Who would ever have thought the world of costume design could be so political, dangerous, fascinating and sumptuous all at the same time, but it was very much so at the dawning of the film era, an era that has gone from the silent screen and costumes designed to provoke, tantalise and enthral, let alone set the standards for glamorous fashion throughout the ages.
Complied by Jay Jorgensen in a desire to share his fascination with the often unsung heroes behind the glamour of the silver screen, the costume designers beginning in 1909, when William Selig began to make films in Los Angeles, now have their day and are able, in so many ways, to tell their stories.
1909 was the beginning of the movie industry we know today but costume mattered little to these early pioneers and it was not until DW Griffith realised that wearing the same outfit, usually owned by the star, and in every scene was compromising the integrity of the film being made.
He was the first filmmaker to reinvest in his costuming but also hiring a designer to create the costumes for the production. As you turn the pages of this fascinating look at the other side of Hollywood you will enjoy not only the stories of the designers but little known facts about the stars whom wore the costumes, the life and times of a budding industry.
Beginning at the Silent Era of film these designers pushed all the boundaries prevalent in society during the post war years, right through until the Wall Street crash, which not only saw a change of societies attitudes but a craving to move on from the excess of the “Jazz Age’ into something that was more fitting of the times and the traditional values.
The Golden Era of Hollywood saw the birth of Haute Couture designers making a name for themselves, not just on the runways of Paris but also on the Hollywood screens. Designers such as Coco Chanel were enticed to design for producer Samuel Goldwyn, a coupling of talent that was sadly destined not to last. But the simple, well cut styles created by Chanel did have a long lasting effect on the ladies of Hollywood as they struggled to learn and understand that simple, yet elegant style so beloved of Chanel.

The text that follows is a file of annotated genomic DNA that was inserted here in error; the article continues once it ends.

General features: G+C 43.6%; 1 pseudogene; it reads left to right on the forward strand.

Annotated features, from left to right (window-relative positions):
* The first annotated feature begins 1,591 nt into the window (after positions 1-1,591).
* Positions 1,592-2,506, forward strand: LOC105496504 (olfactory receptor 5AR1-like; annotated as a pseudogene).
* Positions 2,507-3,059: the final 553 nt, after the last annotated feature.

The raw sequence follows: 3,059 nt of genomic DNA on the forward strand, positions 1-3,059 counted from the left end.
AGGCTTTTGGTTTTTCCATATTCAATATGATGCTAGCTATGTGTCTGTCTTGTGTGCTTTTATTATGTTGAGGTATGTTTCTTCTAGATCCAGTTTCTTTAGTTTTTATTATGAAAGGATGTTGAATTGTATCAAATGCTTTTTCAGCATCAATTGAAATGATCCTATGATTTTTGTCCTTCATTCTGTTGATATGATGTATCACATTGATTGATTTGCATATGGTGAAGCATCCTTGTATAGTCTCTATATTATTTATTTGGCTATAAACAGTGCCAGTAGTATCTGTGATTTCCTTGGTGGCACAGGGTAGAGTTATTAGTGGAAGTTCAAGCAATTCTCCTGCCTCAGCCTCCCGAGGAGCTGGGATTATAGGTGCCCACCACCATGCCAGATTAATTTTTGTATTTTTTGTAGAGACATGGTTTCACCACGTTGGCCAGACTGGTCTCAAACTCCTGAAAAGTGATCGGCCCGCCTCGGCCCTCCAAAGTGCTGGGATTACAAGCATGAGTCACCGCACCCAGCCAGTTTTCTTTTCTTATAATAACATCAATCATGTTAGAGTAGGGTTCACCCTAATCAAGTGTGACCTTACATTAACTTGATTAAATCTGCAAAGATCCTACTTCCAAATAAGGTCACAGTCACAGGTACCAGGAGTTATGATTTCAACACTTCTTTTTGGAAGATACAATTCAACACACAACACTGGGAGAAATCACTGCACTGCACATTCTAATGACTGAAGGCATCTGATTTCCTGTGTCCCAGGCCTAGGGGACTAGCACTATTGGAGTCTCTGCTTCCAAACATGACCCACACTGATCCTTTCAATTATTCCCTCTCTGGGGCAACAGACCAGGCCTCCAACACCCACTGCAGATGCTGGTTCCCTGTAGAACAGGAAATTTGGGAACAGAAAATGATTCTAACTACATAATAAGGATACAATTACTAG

Cecil Beaton dressed Audrey Hepburn in her unforgettable role of Eliza Doolittle in ‘My Fair Lady’. As a designer for Hollywood blockbusters he was already well known as he was already designing for a variety of theatre presentations from Revues, to ballet and West End Theatre productions.
The Modern era heralded in change once again and a new range of designs to suite the era; those such as Norma Koch, Theodora Van Runkle and Bob Mackie designed and created, not just for the screen, with their style and flair moving into the fashion scene readily. Outfits such as those worn by Faye Dunaway in the Thomas Crown Affair’ became the accepted norm for women’s fashion.
The final chapters are more in the nature of a Question and Answer with the various designers of the more current movies which show a fascination with their craft, the actors they dress and the movies. This also gives a greater understanding of what creates the art of excellent costuming and costume design, as well as an insight to the actors who wore the various outfits which helped create memorable characters such as Capitan Jack Sparrow, Willy Wonka, Danny Zuko and Sandy Olsson of ‘Grease’ fame, and Meryl Streep’s character Sophie in ‘Sophie’s Choice’.
If you are into fashion, movies, glamour, and design or simply love to read about the old days of Hollywood, glamour, a lifestyle long gone, and the people who remained, in many cases the unsung heroes of the silver screen, this is a book that you will enjoy for many, many years.
From the early beginnings of the outrageous years of the ‘twenties’ to modern day creativity, the evolution of Hollywood, fashion and film makes far more fascination reading than any tales created for the silver screen.
From the magnificent to the mundane there is something on every page to keep you interested, intrigued and fascinated.
|Author||Jay Jorgensen, Donald L. Scoggins, foreword by Ali MacGraw|
|Distributor||New South Books|